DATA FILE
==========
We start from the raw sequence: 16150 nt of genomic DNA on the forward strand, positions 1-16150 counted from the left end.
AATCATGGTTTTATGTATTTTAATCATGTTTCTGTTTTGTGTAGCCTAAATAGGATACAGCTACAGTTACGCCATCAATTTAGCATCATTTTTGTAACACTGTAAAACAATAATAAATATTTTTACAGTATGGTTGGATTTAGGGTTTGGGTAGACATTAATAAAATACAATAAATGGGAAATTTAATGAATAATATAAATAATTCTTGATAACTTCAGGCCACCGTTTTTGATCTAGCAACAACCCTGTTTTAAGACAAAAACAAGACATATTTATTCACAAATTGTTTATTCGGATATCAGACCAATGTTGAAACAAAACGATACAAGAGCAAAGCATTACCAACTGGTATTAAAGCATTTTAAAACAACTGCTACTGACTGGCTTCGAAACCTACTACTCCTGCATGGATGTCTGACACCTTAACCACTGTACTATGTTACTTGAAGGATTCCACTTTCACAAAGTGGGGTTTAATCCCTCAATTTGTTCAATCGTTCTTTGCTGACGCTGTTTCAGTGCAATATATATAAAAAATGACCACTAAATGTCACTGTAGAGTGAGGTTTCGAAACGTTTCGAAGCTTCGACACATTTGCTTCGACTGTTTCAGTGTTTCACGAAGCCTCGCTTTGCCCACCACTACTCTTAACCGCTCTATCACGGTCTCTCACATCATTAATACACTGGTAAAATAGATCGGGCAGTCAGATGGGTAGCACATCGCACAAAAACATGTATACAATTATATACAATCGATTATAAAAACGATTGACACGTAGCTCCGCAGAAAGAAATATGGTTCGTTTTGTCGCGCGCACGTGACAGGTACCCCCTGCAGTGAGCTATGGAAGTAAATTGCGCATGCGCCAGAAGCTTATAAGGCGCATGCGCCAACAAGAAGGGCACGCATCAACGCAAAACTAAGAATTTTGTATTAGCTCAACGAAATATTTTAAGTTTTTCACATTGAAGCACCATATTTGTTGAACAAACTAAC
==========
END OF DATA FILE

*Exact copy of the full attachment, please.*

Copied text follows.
We start from the raw sequence: 16150 nt of genomic DNA on the forward strand, positions 1-16150 counted from the left end.
AATCATGGTTTTATGTATTTTAATCATGTTTCTGTTTTGTGTAGCCTAAATAGGATACAGCTACAGTTACGCCATCAATTTAGCATCATTTTTGTAACACTGTAAAACAATAATAAATATTTTTACAGTATGGTTGGATTTAGGGTTTGGGTAGACATTAATAAAATACAATAAATGGGAAATTTAATGAATAATATAAATAATTCTTGATAACTTCAGGCCACCGTTTTTGATCTAGCAACAACCCTGTTTTAAGACAAAAACAAGACATATTTATTCACAAATTGTTTATTCGGATATCAGACCAATGTTGAAACAAAACGATACAAGAGCAAAGCATTACCAACTGGTATTAAAGCATTTTAAAACAACTGCTACTGACTGGCTTCGAAACCTACTACTCCTGCATGGATGTCTGACACCTTAACCACTGTACTATGTTACTTGAAGGATTCCACTTTCACAAAGTGGGGTTTAATCCCTCAATTTGTTCAATCGTTCTTTGCTGACGCTGTTTCAGTGCAATATATATAAAAAATGACCACTAAATGTCACTGTAGAGTGAGGTTTCGAAACGTTTCGAAGCTTCGACACATTTGCTTCGACTGTTTCAGTGTTTCACGAAGCCTCGCTTTGCCCACCACTACTCTTAACCGCTCTATCACGGTCTCTCACATCATTAATACACTGGTAAAATAGATCGGGCAGTCAGATGGGTAGCACATCGCACAAAAACATGTATACAATTATATACAATCGATTATAAAAACGATTGACACGTAGCTCCGCAGAAAGAAATATGGTTCGTTTTGTCGCGCGCACGTGACAGGTACCCCCTGCAGTGAGCTATGGAAGTAAATTGCGCATGCGCCAGAAGCTTATAAGGCGCATGCGCCAACAAGAAGGGCACGCATCAACGCAAAACTAAGAATTTTGTATTAGCTCAACGAAATATTTTAAGTTTTTCACATTGAAGCACCATATTTGTTGAACAAACTAAC